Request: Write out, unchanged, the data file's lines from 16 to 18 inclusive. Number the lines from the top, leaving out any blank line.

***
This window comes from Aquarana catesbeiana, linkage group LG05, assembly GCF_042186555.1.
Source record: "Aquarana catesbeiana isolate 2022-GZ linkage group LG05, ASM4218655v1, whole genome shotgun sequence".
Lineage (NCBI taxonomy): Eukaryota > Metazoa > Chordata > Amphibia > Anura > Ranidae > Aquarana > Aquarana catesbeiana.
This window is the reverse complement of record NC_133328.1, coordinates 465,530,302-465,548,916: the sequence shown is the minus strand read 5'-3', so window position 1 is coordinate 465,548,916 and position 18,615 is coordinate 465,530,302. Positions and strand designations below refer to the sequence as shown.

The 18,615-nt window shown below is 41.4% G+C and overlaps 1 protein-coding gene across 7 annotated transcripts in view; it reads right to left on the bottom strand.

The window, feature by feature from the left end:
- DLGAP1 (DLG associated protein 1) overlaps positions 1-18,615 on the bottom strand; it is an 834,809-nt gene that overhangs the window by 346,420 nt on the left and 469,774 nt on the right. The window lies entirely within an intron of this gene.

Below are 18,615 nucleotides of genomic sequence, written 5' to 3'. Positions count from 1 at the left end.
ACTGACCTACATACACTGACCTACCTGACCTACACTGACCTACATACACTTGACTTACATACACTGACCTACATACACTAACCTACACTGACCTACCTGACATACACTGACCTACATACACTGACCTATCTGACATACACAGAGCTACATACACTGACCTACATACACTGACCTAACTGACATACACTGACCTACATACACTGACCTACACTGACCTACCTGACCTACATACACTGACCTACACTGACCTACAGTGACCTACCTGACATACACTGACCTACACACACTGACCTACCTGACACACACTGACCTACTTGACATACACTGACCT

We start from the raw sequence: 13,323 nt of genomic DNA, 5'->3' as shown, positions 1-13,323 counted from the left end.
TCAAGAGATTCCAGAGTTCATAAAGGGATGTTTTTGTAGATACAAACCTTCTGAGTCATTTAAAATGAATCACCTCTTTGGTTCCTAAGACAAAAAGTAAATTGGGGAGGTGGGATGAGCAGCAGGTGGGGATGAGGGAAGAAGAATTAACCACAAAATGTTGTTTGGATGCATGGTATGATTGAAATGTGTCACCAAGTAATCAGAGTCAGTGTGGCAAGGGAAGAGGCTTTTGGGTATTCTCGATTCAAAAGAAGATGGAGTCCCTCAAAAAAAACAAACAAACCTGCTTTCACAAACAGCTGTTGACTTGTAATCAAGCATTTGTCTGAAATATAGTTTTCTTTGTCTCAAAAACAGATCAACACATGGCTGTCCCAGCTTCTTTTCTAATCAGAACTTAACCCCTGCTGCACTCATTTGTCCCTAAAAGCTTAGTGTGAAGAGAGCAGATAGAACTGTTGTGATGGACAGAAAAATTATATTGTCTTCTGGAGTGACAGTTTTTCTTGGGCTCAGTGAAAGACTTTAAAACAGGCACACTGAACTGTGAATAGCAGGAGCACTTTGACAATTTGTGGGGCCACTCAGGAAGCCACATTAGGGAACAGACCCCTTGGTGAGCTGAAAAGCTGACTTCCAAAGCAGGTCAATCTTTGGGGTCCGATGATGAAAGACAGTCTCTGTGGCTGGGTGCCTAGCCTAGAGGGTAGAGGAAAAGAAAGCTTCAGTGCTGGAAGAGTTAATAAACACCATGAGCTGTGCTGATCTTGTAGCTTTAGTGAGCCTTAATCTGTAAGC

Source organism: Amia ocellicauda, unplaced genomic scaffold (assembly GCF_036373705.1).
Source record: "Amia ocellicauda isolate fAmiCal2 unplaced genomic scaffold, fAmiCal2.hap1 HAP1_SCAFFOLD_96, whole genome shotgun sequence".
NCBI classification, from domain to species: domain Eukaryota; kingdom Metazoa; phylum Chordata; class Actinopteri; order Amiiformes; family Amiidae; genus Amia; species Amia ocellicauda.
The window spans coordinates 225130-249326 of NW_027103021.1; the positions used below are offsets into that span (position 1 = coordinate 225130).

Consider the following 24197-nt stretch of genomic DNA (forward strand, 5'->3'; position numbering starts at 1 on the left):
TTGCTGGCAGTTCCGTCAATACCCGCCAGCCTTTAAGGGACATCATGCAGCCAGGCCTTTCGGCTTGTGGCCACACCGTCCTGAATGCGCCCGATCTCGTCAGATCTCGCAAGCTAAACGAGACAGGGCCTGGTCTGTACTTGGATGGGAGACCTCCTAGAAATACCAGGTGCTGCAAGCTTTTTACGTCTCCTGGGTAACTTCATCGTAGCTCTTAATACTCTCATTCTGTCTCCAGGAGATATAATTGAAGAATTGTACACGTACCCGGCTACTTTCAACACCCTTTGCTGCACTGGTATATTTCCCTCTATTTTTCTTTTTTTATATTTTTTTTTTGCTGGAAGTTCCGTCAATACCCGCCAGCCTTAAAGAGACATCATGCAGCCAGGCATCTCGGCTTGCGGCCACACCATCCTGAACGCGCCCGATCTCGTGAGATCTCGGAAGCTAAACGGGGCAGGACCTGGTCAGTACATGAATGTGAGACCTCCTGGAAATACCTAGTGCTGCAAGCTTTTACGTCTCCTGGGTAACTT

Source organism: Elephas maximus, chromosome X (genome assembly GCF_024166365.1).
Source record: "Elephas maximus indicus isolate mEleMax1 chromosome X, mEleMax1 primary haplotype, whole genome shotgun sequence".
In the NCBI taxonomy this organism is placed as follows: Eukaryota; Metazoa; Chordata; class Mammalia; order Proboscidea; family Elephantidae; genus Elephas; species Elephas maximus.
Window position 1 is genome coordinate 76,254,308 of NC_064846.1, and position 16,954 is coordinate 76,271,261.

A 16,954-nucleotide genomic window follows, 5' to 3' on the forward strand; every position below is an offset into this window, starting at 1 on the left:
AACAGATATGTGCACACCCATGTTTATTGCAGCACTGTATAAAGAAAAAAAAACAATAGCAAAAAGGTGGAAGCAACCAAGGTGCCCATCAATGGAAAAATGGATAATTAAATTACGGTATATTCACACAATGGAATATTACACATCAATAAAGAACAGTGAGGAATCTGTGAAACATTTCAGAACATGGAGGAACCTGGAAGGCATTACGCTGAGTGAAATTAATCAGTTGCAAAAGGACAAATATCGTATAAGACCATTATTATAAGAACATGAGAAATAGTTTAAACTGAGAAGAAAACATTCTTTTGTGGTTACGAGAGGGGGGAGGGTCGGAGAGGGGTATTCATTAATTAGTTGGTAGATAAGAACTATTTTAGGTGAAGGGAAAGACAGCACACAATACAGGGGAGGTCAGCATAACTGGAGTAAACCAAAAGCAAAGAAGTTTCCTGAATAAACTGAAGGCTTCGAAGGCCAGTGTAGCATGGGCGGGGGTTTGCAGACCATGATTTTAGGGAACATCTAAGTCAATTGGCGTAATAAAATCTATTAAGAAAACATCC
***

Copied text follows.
Consider the following 24197-nt stretch of genomic DNA (forward strand, 5'->3'; position numbering starts at 1 on the left):
TTGCTGGCAGTTCCGTCAATACCCGCCAGCCTTTAAGGGACATCATGCAGCCAGGCCTTTCGGCTTGTGGCCACACCGTCCTGAATGCGCCCGATCTCGTCAGATCTCGCAAGCTAAACGAGACAGGGCCTGGTCTGTACTTGGATGGGAGACCTCCTAGAAATACCAGGTGCTGCAAGCTTTTTACGTCTCCTGGGTAACTTCATCGTAGCTCTTAATACTCTCATTCTGTCTCCAGGAGATATAATTGAAGAATTGTACACGTACCCGGCTACTTTCAACACCCTTTGCTGCACTGGTATATTTCCCTCTATTTTTCTTTTTTTATATTTTTTTTTTGCTGGAAGTTCCGTCAATACCCGCCAGCCTTAAAGAGACATCATGCAGCCAGGCATCTCGGCTTGCGGCCACACCATCCTGAACGCGCCCGATCTCGTGAGATCTCGGAAGCTAAACGGGGCAGGACCTGGTCAGTACATGAATGTGAGACCTCCTGGAAATACCTAGTGCTGCAAGCTTTTACGTCTCCTGGGTAACTT

Source organism: Elephas maximus, chromosome X (genome assembly GCF_024166365.1).